So now we know – again – who America’s most favorite NFL team is and who voted. Thanks, America, I guess that’s why they’re called “America’s Team”. That’s right, the Dallas Cowboys are this land’s most favorite professional football team.
And it shouldn’t shock you; it’s the fifth straight year the Blue Stars were voted into the top spot.
This being PSR’s annual NHL Preview, we’ll dedicate this space to hockey – sort of. Not to say the hockey and the New York Islanders are one and the same. Forget about the beat-down with the Penguins last season that was close to being celebrated by the Islanders this offseason. We’re way, way past that.
With the September issue of PSR featuring our annual Pittsburgh Steelers and NFL Preview, the timing could not be more perfect for this column. I just hope to be living in India by the time you read it. Actually, when I first read about professional football coming to India, I had to gather myself.
Then, after I read the details, I had to gather myself all over again.
The NFL lockout is over. To some, the agreement could not have come soon enough. To others, the saga was boring, particularly with the inevitability of an agreement and the REAL economy presenting a few more everyday challenges to most of us.
Tracking the blow-by-blow over the recent months between court challenges, negotiations, leaks and allegations proved to be much less interesting to Joe Lunch than whether the Pirates were for real
“Under the Lights” may not be the most original slogan for this September’s Notre Dame - Michigan football game, but don’t let that get in the way. The fashion stuff, however, may stop you in your tracks.
Sure enough, just when you thought it was only going to be a football game, the two schools went into the fashion business. What, you didn’t think they’d be playing dress-up, too?
Here are snippets from recent offerings of the Ellis Cannon Sports Business Report from Radio PA, available weekdays via its network of radio affiliates throughout Pennsylvania and at www.elliscannon.com:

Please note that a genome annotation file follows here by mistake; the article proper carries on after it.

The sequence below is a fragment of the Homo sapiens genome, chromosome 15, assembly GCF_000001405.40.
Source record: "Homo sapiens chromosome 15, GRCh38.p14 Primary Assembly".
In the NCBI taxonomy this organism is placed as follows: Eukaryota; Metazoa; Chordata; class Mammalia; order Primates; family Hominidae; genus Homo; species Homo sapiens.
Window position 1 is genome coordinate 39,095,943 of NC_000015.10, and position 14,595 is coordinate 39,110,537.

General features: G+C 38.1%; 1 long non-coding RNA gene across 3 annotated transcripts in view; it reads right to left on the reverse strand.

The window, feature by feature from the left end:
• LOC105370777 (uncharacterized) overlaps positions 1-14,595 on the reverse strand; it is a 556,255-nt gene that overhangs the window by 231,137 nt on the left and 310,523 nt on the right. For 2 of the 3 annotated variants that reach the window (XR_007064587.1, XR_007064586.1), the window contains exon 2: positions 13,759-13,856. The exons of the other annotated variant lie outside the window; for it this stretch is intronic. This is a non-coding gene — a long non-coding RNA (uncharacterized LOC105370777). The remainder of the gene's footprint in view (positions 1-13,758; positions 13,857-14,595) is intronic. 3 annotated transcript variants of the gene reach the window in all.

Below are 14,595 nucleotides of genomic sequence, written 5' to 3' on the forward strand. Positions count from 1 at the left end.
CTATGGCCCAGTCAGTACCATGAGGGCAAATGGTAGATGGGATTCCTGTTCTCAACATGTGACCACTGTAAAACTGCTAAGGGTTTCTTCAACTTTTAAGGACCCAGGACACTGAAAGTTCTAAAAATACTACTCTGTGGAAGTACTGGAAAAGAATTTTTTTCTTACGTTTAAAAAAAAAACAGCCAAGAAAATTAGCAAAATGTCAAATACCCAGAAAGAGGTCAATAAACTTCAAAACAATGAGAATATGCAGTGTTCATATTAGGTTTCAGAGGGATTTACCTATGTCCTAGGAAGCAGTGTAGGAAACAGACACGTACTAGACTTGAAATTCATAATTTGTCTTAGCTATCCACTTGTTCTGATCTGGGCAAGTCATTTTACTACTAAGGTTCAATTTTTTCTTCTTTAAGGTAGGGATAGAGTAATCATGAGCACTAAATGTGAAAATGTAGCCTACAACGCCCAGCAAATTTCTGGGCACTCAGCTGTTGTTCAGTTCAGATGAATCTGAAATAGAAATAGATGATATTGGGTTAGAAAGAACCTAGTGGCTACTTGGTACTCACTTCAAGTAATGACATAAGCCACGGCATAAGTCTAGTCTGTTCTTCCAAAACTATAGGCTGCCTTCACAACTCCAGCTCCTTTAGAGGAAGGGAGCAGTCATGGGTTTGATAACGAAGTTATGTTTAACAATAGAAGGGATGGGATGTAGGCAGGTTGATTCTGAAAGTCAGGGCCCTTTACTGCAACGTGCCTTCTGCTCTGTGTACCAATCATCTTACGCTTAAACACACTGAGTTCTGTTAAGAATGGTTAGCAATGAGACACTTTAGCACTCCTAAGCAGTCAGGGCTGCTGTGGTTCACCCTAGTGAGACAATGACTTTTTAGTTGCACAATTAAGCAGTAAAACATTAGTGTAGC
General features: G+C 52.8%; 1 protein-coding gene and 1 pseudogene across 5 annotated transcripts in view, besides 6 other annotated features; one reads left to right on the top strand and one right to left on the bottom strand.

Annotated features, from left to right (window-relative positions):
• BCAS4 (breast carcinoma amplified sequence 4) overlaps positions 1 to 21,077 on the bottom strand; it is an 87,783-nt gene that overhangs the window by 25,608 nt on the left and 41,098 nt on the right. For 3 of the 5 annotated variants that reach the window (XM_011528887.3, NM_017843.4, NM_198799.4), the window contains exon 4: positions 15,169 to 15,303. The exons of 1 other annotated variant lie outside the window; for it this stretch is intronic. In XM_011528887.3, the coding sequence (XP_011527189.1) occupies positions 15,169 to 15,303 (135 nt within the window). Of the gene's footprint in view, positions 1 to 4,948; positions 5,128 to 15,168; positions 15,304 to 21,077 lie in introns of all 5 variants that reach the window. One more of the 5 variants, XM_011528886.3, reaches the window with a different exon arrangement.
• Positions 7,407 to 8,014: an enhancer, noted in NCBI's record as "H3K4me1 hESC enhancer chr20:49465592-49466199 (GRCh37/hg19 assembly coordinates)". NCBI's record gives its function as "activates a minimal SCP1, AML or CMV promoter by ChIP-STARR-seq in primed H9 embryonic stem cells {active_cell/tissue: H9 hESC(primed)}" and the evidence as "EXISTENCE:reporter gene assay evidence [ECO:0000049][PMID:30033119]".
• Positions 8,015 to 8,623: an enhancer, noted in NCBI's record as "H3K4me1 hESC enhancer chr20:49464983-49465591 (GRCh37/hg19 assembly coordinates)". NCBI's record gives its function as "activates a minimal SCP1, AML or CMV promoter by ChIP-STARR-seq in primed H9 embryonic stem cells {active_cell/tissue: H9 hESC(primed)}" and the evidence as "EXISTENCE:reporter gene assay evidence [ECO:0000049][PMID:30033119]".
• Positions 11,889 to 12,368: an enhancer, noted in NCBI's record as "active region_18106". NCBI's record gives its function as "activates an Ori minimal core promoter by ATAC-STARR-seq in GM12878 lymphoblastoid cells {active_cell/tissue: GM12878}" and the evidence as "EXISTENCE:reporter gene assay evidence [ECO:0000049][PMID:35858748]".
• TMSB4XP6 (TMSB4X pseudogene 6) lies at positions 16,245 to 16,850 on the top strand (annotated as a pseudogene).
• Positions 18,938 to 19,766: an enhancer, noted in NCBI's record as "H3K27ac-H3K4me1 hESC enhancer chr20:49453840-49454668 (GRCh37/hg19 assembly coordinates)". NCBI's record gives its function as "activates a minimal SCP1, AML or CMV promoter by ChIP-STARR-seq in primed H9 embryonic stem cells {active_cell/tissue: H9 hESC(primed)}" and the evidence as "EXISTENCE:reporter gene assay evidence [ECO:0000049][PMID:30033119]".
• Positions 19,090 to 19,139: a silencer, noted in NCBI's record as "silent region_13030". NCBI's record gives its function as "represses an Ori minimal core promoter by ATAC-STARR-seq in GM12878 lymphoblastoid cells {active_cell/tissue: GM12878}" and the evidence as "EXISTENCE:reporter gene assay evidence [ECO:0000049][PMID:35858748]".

“Sports Business” has evolved in recent years, but now I get my latest on the topic from US Magazine, TMZ, Rolling Stone, Gossip Cop and Popeater web sites. Actually, they’re the n
If there was a need to underscore just how much the sports world is looking for ‘the next great thing’, consider it done. At least until the next one comes along; and at least with respect to sports marketing.
Let’s back up to the NHL’s Winter Classic. We recently saw NBC sports bigwig Dick Ebersol—he's the one NHL.com points out has produced eight of the top 10 most-watched television events in U.S.
There’s nothing new about this time of year - we’re getting out the madness of winter as we march toward another form of madness. Then we turn our attention to April, pretty much talking and acting like summer is already here as we look to flee the ache that typically accompanies our winter.
We also hear about all kinds of numbers this time of year: Falling temps, raising temps.
The headline says it all, really – this isn’t real. “This” is another Steelers’ trip to a Super Bowl. The only thing more difficult to get one’s head around is the idea Pittsburgh has a chance to win its seventh championship in a temple built by Jerry Jones.
And that's something that undoubtedly delights Steelers Nation, if not the Steelers’ organization.
KidSports Magazine is a guide for parents of young athletes. The magazine offers parents useful tips on such topics as nutrition, sports equipment, training, saving money, medical advice, rules, sports and school, sports education, scholarships and just about any other issue you can think of for parents of younger kids involved in sports.
Neil Walker’s contract expires after the 2016 season. The Pirates second baseman is due for a big raise in arbitration this offseason—likely to $10 million—and signing him to a long-term extension will cost somewhere in the neighborhood of $12-$15 million annually.
And then there was one. Fall 2015 marked the first chapter for Armstrong High School. The new school is the merger of Ford City and Kittanning high schools, which were only five miles away from each other.